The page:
February brings Valentine’s Day – and romance and proposals are in the air. However, before you walk down the aisle, you need to know what type of marital contract you are signing and understand the financial consequences of each.

Taking care of the fine print in contracts can sometimes make for a huge financial saving later. In a society where blended families have become more commonplace, this could make a huge difference when a partner dies and assets need to be split between the current partner and children from a previous relationship.

David Thomson, senior legal adviser at Sanlam Trust, says a recent case highlights the importance of vigilance when it comes to your inheritance. In this case, the daughter was married in community of property and inherited a farm from her mother.

If the mother had not stipulated that her bequest should be excluded from her daughter’s joint estate, the daughter’s husband would be entitled to half the inheritance on death or divorce, and the farm would be at risk if he were to be declared bankrupt or have a court judgment against him.

“Inheritances are, however, automatically excluded if you have an antenuptial contract with accrual,” Thomson says. Continuing with the case study: the daughter sold the farm and took out a home loan to buy a townhouse – using the proceeds of the farm sale to partially fund the purchase.

“Her husband then died and his executor included the full value of the townhouse in the joint estate. She objected to this as it meant that potentially half of the townhouse would pass to his two children (from a previous marriage) in terms of his will.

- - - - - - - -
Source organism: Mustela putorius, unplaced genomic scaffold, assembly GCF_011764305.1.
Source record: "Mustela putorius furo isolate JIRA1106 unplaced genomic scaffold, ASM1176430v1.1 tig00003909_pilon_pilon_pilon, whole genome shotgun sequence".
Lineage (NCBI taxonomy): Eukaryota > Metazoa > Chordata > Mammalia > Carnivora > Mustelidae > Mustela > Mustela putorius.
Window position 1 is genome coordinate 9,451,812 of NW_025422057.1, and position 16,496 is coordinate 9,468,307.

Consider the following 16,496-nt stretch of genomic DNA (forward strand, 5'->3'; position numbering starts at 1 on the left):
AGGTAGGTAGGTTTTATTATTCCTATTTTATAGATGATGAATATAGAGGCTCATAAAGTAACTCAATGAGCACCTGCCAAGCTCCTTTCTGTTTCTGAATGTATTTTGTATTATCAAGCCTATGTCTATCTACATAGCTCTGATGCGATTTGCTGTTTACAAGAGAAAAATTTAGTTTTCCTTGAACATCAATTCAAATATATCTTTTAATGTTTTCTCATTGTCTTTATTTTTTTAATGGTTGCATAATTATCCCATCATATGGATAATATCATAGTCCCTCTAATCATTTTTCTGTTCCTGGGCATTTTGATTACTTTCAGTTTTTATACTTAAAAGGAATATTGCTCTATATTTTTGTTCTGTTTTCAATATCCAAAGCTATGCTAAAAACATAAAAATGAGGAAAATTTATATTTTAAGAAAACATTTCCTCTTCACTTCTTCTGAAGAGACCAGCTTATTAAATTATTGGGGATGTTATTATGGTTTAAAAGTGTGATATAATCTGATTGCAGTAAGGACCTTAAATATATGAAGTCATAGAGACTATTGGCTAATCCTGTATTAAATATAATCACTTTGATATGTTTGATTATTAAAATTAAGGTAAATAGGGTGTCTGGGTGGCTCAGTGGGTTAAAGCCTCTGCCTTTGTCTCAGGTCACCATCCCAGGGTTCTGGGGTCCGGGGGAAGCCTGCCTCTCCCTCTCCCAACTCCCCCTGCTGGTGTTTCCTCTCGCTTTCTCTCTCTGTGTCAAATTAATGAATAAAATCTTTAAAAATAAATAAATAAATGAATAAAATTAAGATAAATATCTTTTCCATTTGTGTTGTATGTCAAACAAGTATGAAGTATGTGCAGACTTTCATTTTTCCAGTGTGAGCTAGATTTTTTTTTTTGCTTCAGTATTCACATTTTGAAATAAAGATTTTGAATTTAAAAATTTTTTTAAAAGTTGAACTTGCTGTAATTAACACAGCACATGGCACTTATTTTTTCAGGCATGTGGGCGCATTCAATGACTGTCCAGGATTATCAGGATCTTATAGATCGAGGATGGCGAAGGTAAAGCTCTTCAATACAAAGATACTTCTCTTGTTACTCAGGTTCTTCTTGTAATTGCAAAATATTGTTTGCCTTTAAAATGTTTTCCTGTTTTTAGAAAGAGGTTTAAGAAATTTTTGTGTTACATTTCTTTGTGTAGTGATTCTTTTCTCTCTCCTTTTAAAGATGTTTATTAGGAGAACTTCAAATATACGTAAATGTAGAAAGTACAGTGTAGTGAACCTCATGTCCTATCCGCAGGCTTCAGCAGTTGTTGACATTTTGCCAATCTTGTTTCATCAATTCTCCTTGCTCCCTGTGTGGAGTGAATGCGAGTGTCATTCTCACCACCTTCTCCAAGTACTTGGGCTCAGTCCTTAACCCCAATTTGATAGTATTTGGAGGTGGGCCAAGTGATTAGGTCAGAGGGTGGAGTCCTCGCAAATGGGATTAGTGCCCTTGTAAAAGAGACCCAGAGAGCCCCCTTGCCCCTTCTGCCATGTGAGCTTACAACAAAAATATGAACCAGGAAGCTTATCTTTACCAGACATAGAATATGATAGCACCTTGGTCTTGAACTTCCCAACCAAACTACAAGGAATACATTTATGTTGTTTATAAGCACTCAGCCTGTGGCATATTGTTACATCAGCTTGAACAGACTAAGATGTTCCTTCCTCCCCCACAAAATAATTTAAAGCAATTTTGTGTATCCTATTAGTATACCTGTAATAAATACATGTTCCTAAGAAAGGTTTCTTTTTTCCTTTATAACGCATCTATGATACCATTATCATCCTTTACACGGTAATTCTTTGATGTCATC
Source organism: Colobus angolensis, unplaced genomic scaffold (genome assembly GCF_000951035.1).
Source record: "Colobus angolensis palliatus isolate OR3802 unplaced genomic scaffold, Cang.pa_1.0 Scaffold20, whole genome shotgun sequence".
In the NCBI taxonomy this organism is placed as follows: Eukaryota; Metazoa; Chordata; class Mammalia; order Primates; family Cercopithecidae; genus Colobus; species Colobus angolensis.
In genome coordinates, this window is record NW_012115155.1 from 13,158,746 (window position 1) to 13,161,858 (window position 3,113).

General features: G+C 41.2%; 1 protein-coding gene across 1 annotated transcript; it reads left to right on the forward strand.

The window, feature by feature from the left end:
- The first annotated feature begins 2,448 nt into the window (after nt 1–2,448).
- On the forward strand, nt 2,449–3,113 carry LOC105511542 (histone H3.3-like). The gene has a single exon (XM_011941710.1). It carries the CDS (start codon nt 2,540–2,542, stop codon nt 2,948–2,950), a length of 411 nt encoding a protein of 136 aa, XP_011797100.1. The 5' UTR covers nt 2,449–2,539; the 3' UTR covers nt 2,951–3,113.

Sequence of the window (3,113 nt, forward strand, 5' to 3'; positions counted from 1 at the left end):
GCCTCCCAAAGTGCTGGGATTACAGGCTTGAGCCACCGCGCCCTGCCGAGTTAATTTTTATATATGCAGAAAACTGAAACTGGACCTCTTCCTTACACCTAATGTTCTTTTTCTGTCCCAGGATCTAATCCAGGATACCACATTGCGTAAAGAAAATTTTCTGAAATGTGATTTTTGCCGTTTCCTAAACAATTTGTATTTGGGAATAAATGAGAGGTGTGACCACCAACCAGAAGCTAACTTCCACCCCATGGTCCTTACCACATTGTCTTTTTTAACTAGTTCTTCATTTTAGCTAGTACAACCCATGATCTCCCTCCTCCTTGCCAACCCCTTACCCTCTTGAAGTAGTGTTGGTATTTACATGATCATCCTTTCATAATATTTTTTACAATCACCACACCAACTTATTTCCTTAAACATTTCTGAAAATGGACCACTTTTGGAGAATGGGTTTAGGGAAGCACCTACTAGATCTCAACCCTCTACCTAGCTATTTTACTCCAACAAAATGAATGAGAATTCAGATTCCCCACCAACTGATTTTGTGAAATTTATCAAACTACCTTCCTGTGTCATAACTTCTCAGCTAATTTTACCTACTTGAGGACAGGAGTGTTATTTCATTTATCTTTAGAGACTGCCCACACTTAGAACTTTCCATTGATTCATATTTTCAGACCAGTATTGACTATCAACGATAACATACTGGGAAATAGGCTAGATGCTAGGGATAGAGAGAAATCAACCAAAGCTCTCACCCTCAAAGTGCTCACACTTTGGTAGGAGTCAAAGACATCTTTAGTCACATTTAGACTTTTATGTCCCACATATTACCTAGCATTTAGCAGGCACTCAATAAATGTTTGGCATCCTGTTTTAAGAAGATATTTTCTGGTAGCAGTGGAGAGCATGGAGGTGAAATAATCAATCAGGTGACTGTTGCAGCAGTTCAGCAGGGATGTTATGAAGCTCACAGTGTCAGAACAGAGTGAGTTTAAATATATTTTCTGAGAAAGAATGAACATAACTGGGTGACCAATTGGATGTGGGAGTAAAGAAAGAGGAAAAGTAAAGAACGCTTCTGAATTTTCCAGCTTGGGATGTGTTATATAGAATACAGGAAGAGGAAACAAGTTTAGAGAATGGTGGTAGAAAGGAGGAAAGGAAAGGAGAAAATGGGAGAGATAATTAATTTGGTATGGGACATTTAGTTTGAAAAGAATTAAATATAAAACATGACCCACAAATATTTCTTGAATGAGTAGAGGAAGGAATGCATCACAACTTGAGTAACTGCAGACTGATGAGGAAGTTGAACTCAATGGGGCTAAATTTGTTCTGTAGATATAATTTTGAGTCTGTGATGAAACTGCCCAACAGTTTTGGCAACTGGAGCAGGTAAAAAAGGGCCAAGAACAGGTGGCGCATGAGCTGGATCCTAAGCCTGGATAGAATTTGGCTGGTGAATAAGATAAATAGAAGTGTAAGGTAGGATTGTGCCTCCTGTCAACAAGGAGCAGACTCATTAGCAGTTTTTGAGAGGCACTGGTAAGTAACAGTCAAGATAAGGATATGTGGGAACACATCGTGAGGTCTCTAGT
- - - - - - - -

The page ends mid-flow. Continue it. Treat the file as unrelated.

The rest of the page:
“She argued that all (or at least part) of the value of the townhouse should be excluded from the estate as she used her inheritance monies to purchase it.

“In this example, the title deed to the townhouse makes no reference at all to her mother’s will and simply refers to the purchaser as married in community of property. Unlike other title deeds we have seen, the deed does not record that the property falls outside the joint estate by virtue of inherited funds and the provisions of a will,” Thomson explains.

In addition to this, the mother’s will did not say that the proceeds of the disposal of the farm, or a property purchased to “replace” the farm, should be excluded from the daughter’s in-community marriage.

“In hindsight, it might have been better to amplify the exclusion details in the mother’s will or leave the farm to a trust for the daughter,” Thomson says.

If you choose to live with your life partner without a marital contract, you may by law be regarded as a spouse for certain purposes (such as pension fund rights), but you each retain your own separate estate.

The different marital contracts

In South Africa, there are three different legal marriage contracts:

  1. Community of property: Your marriage is automatically considered to be in community of property if you do not sign a marital contract beforehand. Your assets are split 50:50 on divorce.
  2. Antenuptial contract (ANC): If you sign an antenuptial contract, this usually means that the spouses retain their own assets on divorce. You keep any assets you brought into the marriage as well as any assets you purchased with your money. Your savings are included, which means that your retirement fund benefits remain your own and are not split on divorce.
  3. ANC with accrual: This is essentially a compromise between the previous two contracts. You each retain ownership of the assets you brought into the marriage. Assets accumulated during the marriage are split on divorce. This will include your retirement fund benefits. Any bequests or inheritances are automatically excluded from your divorce settlement.

*A recent ruling means that even if you were married with an antenuptial contract, you may now (on divorce or death) be entitled to claim a redistribution of assets. This is not an automatic entitlement – you would have to go to court. 

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